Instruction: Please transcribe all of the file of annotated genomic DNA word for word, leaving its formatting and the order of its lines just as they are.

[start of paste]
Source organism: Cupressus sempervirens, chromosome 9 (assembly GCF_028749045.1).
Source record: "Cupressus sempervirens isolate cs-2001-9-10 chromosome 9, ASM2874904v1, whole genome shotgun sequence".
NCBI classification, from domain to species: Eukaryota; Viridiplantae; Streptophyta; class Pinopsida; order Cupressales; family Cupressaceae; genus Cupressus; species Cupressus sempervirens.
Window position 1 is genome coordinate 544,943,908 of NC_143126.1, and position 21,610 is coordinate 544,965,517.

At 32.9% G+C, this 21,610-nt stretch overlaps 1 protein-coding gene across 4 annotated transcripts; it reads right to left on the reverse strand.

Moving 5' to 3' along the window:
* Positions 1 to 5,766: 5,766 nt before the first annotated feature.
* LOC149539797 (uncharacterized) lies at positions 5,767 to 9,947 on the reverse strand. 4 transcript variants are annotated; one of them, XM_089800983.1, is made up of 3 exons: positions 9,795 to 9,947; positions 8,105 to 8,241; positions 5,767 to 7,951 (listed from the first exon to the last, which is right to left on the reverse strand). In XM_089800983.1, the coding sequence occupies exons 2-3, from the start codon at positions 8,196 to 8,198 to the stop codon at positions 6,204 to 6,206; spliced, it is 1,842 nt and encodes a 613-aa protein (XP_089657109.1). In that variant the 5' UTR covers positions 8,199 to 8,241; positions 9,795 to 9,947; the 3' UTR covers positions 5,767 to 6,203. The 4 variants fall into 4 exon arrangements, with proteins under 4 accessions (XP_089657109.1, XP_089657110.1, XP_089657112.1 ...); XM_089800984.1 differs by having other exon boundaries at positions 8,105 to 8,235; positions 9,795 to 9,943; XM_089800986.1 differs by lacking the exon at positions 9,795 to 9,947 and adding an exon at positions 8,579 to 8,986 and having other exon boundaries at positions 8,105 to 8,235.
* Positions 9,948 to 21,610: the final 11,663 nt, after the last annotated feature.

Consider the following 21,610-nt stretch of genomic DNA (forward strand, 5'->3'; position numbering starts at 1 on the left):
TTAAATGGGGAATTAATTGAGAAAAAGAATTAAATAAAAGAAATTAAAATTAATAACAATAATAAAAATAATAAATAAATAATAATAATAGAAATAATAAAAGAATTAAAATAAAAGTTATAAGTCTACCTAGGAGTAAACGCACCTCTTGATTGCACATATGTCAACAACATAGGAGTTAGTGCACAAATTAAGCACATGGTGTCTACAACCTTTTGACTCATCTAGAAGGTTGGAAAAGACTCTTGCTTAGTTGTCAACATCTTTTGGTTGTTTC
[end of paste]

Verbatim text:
Source organism: Cupressus sempervirens, chromosome 9 (assembly GCF_028749045.1).
Source record: "Cupressus sempervirens isolate cs-2001-9-10 chromosome 9, ASM2874904v1, whole genome shotgun sequence".
NCBI classification, from domain to species: Eukaryota; Viridiplantae; Streptophyta; class Pinopsida; order Cupressales; family Cupressaceae; genus Cupressus; species Cupressus sempervirens.
Window position 1 is genome coordinate 544,943,908 of NC_143126.1, and position 21,610 is coordinate 544,965,517.

At 32.9% G+C, this 21,610-nt stretch overlaps 1 protein-coding gene across 4 annotated transcripts; it reads right to left on the reverse strand.

Moving 5' to 3' along the window:
* Positions 1 to 5,766: 5,766 nt before the first annotated feature.
* LOC149539797 (uncharacterized) lies at positions 5,767 to 9,947 on the reverse strand. 4 transcript variants are annotated; one of them, XM_089800983.1, is made up of 3 exons: positions 9,795 to 9,947; positions 8,105 to 8,241; positions 5,767 to 7,951 (listed from the first exon to the last, which is right to left on the reverse strand). In XM_089800983.1, the coding sequence occupies exons 2-3, from the start codon at positions 8,196 to 8,198 to the stop codon at positions 6,204 to 6,206; spliced, it is 1,842 nt and encodes a 613-aa protein (XP_089657109.1). In that variant the 5' UTR covers positions 8,199 to 8,241; positions 9,795 to 9,947; the 3' UTR covers positions 5,767 to 6,203. The 4 variants fall into 4 exon arrangements, with proteins under 4 accessions (XP_089657109.1, XP_089657110.1, XP_089657112.1 ...); XM_089800984.1 differs by having other exon boundaries at positions 8,105 to 8,235; positions 9,795 to 9,943; XM_089800986.1 differs by lacking the exon at positions 9,795 to 9,947 and adding an exon at positions 8,579 to 8,986 and having other exon boundaries at positions 8,105 to 8,235.
* Positions 9,948 to 21,610: the final 11,663 nt, after the last annotated feature.

Consider the following 21,610-nt stretch of genomic DNA (forward strand, 5'->3'; position numbering starts at 1 on the left):
TTAAATGGGGAATTAATTGAGAAAAAGAATTAAATAAAAGAAATTAAAATTAATAACAATAATAAAAATAATAAATAAATAATAATAATAGAAATAATAAAAGAATTAAAATAAAAGTTATAAGTCTACCTAGGAGTAAACGCACCTCTTGATTGCACATATGTCAACAACATAGGAGTTAGTGCACAAATTAAGCACATGGTGTCTACAACCTTTTGACTCATCTAGAAGGTTGGAAAAGACTCTTGCTTAGTTGTCAACATCTTTTGGTTGTTTC